The Beauty of The Moment

Seeing the beauty in being different. That’s what we all strive for -- others to be able to see the beauty in our differences. I see the beauty in my daughter Liliana, 18 months old, born with Down syndrome. She is every bit as amazing and unique as the next 18 month old without Down syndrome. That is what makes her perceived differences no different than the rest.

Liliana is playful and adventurous. Figuring out how to pull to stand just so she can see what big brother is doing on the couch. She is kind, caring, and considerate. At 18 months, Liliana can understand when a giant open-mouth kiss is warranted after Dad has had a long day. She is curious and ever wondering.  Learning just what happens when a handful of spaghetti goes over the side of the highchair. Liliana gets bored and over-tired and all the things parents love when they themselves are bored or ready for bed. She is attentive and understanding. Showing sadness when mommy is not available to do the bedtime routine because I am off keeping our nation safe.

These experiences are nothing new to us. My husband and I were able to enjoy all of them with our son, who is now 4. We understand that Liliana will not, necessarily, follow in her brother’s footsteps. She will have a different set of difficulties and the way she accomplishes milestones may not follow the typical path. But the same could be true for any family with children without Down syndrome. Self-feeding may prove messier than expected. Potty training may take longer. Putting on a shoe might literally take an entire morning (I hope not!).  As long as we cherish each experience and embrace the memories that come from them, then differences become a part of the backdrop and all you can really see is the beauty of the moment.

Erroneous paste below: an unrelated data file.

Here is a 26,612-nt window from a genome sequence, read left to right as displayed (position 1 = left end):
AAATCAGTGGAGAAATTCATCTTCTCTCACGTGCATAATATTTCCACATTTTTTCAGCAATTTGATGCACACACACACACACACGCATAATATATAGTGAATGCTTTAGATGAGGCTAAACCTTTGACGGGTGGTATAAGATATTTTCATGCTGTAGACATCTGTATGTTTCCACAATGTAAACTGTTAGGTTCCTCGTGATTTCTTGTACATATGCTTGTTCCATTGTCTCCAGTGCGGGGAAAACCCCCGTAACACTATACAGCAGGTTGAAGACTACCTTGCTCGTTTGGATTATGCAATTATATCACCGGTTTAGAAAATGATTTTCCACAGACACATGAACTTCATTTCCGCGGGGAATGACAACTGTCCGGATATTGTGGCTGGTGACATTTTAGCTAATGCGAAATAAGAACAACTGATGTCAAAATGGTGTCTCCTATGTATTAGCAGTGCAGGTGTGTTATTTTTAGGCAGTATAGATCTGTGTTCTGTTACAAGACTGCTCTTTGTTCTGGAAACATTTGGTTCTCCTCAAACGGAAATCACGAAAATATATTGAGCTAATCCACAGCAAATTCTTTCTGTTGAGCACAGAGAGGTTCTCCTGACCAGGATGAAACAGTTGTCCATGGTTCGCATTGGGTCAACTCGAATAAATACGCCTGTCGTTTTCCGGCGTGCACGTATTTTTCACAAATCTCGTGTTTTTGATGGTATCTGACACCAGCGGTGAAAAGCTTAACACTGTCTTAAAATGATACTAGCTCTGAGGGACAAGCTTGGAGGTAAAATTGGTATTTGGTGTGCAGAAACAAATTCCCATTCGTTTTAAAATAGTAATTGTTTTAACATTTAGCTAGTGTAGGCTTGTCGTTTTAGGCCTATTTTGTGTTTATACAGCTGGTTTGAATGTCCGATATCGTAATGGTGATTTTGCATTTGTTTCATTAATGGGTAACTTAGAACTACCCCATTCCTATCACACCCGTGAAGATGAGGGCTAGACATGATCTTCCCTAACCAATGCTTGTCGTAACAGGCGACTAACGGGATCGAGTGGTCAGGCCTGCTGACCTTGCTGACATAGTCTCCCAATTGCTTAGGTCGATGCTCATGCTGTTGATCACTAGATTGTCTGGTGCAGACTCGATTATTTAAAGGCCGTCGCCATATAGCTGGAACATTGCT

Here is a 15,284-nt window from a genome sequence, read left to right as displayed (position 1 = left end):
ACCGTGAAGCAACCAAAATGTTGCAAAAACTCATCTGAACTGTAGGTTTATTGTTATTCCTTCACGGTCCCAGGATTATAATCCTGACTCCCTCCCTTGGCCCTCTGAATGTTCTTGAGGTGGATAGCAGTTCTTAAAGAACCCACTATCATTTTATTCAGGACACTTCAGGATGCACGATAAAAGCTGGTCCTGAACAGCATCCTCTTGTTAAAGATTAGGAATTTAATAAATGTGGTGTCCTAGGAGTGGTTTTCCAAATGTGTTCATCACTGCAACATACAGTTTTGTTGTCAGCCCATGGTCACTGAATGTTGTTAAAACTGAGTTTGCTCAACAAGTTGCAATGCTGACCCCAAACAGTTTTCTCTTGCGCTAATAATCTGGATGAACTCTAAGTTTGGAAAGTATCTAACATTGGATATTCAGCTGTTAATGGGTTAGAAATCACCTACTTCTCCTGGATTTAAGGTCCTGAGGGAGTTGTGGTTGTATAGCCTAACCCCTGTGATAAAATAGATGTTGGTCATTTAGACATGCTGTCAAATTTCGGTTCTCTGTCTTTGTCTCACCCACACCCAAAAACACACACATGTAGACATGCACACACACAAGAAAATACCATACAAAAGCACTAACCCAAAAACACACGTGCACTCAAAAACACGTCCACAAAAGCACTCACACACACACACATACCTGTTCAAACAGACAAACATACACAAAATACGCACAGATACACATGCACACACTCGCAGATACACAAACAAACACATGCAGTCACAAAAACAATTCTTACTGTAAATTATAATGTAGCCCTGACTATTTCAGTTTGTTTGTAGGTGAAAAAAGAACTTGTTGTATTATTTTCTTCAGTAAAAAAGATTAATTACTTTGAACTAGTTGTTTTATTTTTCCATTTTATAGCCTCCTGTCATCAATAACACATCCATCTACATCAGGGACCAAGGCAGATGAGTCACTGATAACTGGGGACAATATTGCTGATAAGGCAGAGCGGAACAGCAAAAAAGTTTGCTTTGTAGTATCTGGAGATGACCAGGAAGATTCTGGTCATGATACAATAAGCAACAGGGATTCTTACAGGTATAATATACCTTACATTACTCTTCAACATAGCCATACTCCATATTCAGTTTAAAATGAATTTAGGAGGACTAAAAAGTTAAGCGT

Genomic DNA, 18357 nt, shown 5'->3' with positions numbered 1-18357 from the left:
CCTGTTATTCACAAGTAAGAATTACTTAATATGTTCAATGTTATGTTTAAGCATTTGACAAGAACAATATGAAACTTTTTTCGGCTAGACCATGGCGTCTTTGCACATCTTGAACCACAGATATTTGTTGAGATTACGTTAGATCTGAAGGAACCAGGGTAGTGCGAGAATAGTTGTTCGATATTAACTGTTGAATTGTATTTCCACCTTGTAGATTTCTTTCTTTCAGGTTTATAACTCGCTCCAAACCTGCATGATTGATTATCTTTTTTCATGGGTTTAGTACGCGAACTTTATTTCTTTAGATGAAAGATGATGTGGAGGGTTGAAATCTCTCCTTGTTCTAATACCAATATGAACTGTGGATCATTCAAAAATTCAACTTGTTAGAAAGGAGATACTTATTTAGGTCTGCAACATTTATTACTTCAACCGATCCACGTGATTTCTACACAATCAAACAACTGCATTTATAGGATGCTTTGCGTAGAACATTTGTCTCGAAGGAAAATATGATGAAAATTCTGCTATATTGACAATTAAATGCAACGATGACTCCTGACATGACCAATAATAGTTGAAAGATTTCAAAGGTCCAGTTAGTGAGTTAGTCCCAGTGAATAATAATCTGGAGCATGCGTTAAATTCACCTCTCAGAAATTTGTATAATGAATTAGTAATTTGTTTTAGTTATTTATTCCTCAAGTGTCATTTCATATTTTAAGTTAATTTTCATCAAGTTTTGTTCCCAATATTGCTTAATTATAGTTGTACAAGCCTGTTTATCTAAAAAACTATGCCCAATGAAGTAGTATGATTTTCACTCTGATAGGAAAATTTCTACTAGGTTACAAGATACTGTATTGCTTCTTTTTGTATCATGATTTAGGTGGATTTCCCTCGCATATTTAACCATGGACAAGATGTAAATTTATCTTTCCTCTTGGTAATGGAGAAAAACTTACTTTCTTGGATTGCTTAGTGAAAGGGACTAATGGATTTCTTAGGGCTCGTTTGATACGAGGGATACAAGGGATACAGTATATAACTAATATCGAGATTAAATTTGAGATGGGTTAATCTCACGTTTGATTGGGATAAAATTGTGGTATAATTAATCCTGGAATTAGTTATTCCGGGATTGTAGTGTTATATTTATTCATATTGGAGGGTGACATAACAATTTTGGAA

About the Author: Ariel Dehogues is the wife to an amazing stay-at-home Dad, Jonathan, mother to two rambunctious children, and an Analyst in the United States Air Force. She is also the secretary and volunteer coordinator for the Chesapeake Down Syndrome Parent Group.